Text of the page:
What the Gaza conflict means for South Asia

As the latest conflict between Israel and Palestine approaches the two-week mark, it’s worth asking what the crisis means for South Asia, which borders the Middle East

Michael Kugelman May 21, 2021
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Courtesy: Foreign Policy South Asia Brief

As the latest conflict between Israel and Palestine approaches the two-week mark, it’s worth asking what the crisis means for South Asia, which borders the Middle East. India and Nepal have long-standing links to Israel, and Bhutan normalized ties in December 2020. Meanwhile, South Asia’s Muslim-majority countries, especially Pakistan, champion the Palestinian cause.

The conflict, horrific as it is, raises some diplomatic possibilities for India and Pakistan, placing both countries in a position to play a role in helping mitigate the crisis. It also poses bigger security risks within the region, including violent protests and terrorist attacks, than during the last major crisis in the Gaza Strip in 2014.

India’s balancing policy with the Israelis and the Palestinians—it maintains robust relations with both sides—gives it the diplomatic flexibility to engage with them on equal terms. Relations between India and Israel have grown stronger under Indian Prime Minister Narendra Modi, with bilateral trade reaching nearly $6 billion in 2018. In 2017, Modi became the first sitting Indian prime minister to visit Israel.

But Foreign Policy’s Sumit Ganguly and Nicolas Blarel argued this week that Modi walks a political tightrope in his relationship with Israel. It’s worth keeping in mind India has also long supported the Palestinian cause, support that hasn’t abated even as its ties with Israel have intensified. In 2018, Modi became the first Indian prime minister to visit the Palestinian territories too.

Unsurprisingly, India’s ambassador to the United Nations issued a balanced statement on the conflict this week that condemned Palestinian violence and described Israel’s use of force as “retaliatory” while affirming India’s “strong support for the just Palestinian cause” and a two-state solution. By maintaining goodwill with both sides, New Delhi has positioned itself as a potential mediator in the crisis. Last year, the United Nations explored how India could play such a role, sending a delegation to New Delhi to discuss the prospect with External Affairs Minister S. Jaishankar and other senior officials.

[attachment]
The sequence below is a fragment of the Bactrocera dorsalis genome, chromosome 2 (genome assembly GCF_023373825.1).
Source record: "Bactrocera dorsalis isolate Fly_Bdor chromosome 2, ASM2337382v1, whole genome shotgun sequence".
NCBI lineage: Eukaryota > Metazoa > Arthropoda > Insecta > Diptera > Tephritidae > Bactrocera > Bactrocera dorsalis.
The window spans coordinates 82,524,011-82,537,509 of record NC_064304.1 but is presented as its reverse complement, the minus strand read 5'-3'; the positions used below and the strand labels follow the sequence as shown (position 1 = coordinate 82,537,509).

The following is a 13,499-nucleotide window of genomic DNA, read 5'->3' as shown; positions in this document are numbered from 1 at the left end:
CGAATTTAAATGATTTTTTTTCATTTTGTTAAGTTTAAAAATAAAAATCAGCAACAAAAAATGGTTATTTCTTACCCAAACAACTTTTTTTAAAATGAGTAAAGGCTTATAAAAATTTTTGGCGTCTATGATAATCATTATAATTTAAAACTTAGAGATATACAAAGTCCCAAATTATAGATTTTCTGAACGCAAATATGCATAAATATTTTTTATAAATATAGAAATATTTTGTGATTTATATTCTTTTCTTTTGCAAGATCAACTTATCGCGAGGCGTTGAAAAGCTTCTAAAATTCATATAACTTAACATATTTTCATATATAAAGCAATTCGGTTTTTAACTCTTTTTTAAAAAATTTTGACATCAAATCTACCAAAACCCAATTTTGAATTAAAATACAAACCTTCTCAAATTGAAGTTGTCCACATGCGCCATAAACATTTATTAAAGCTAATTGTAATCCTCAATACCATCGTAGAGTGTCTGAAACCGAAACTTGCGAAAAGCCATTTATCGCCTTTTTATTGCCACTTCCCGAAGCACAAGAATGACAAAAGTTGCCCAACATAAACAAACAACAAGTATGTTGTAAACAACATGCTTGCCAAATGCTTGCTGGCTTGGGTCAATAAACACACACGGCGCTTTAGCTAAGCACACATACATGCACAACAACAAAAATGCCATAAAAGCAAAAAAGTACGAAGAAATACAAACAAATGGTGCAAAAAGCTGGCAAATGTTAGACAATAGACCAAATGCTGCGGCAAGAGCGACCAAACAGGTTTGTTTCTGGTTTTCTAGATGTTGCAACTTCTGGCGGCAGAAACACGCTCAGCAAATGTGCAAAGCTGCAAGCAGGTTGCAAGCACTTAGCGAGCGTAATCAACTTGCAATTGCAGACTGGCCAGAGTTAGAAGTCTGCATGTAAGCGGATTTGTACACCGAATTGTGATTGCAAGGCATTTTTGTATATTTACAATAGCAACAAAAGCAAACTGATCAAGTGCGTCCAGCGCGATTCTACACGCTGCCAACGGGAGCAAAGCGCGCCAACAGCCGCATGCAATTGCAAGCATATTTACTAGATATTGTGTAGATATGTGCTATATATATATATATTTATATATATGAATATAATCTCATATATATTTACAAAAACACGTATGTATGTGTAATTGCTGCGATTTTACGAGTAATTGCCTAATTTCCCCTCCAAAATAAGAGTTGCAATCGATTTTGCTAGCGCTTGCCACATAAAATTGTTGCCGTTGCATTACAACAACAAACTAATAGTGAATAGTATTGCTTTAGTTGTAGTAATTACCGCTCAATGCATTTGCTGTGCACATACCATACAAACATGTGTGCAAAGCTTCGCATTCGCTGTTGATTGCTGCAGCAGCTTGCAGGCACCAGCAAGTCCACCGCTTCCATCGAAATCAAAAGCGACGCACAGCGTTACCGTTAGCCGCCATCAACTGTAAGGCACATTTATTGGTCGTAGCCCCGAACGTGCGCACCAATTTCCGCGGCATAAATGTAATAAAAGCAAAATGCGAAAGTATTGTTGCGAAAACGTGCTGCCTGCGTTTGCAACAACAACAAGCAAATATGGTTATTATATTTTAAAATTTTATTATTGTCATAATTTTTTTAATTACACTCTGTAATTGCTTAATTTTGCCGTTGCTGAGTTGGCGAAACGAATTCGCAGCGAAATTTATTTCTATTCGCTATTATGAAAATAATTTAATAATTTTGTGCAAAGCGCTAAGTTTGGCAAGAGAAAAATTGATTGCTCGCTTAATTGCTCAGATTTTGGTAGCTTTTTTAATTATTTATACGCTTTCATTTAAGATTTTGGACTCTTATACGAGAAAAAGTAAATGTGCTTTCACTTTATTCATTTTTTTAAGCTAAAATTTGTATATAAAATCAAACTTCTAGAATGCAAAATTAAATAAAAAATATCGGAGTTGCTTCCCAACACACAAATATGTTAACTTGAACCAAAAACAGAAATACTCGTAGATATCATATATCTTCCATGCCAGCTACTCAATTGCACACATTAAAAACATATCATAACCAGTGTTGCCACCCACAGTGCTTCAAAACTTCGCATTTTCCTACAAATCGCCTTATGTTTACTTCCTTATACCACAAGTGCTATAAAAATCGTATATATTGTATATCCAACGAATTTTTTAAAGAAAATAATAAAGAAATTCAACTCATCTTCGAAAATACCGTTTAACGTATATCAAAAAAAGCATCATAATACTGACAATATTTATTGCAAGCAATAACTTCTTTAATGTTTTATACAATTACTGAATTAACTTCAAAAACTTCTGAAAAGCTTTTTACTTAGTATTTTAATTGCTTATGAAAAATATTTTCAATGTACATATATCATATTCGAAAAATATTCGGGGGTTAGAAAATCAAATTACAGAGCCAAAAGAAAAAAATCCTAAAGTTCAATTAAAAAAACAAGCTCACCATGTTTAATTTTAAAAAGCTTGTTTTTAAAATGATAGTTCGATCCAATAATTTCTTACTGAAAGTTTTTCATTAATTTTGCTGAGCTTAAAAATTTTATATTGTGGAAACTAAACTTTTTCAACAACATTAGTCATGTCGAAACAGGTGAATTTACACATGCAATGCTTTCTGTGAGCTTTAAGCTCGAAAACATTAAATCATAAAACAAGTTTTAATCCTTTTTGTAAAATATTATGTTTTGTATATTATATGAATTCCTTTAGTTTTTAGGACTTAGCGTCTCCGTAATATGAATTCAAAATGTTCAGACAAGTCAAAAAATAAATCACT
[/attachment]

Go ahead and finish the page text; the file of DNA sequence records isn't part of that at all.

India’s diplomatic advantage is stronger than during the 2014 crisis because it has strengthened its ties with Israel significantly. Meanwhile, Pakistan wasn’t as diplomatically active during the 2014 conflict because of pressing issues at home, including a counterterrorism initiative.

Pakistan could now build further support for the plight of the Palestinians, which it often champions in global forums. Unlike its long-standing advocacy on behalf of Kashmiris, the Palestinian issue is likely to get significant traction abroad. Pakistani Foreign Minister Shah Mahmood Qureshi is already busy. He has spoken to his Palestinian, Egyptian, Saudi, Chinese, Afghan, and U.S. counterparts about the conflict. Earlier this week, he traveled alongside the Palestinian and Turkish foreign ministers to New York for a special U.N. session on the crisis.

The Gaza crisis will also put to rest any lingering speculation that Pakistan could become one of the next countries to normalize ties with Israel. The Pakistani and Israeli foreign ministers met publicly in Turkey in 2005, and informal contacts date to the 1940s, according to researchers. But Pakistan’s official position is it will only recognize Israel when a Palestinian state is established. Given Israel’s current assault on the Gaza Strip, the idea of Islamabad even contemplating formal relations with Israel defies belief.

With no signs of stopping, the current conflict also poses security risks for South Asia. It could spark pro-Palestinian protests by Islamist hard-liners that lead to violence. Protests in the region have so far been peaceful, but Indian security forces still cracked down on pro-Palestinian demonstrations in Kashmir. Pakistan faces a test on Friday. Qureshi has called for nationwide peaceful protests on that day, but they could bring out religious extremists like those who killed four people and wounded hundreds of protesters and police last month.

Terrorism presents another security risk, albeit more remote. Al Qaeda’s media wing released a statement on May 17 calling on Muslims to attack Jews and their allies. This threat is of particular concern for India, Israel’s closest South Asian partner and home to a small Jewish community. More broadly, Israel’s relentless violence against Palestinians could embolden the region’s terrorist groups and inspire attacks on Israeli and Jewish targets. India and Nepal are believed to host the largest number of Israelis in the region.

The threat of terrorist violence in South Asia beyond Afghanistan has receded since the last major Gaza conflict. However, the increased power of social media to spread images of Israeli violence, the proliferation of new hard-line religious parties in the region, and rising Islamophobia heightens the risk of some protests turning violent, especially if the Israeli-Palestinian crisis continues. South Asia isn’t a party to the Gaza conflict, but the region is still vulnerable to its potentially destabilizing effects.

 (Courtesy: Foreign Policy South Asia Brief)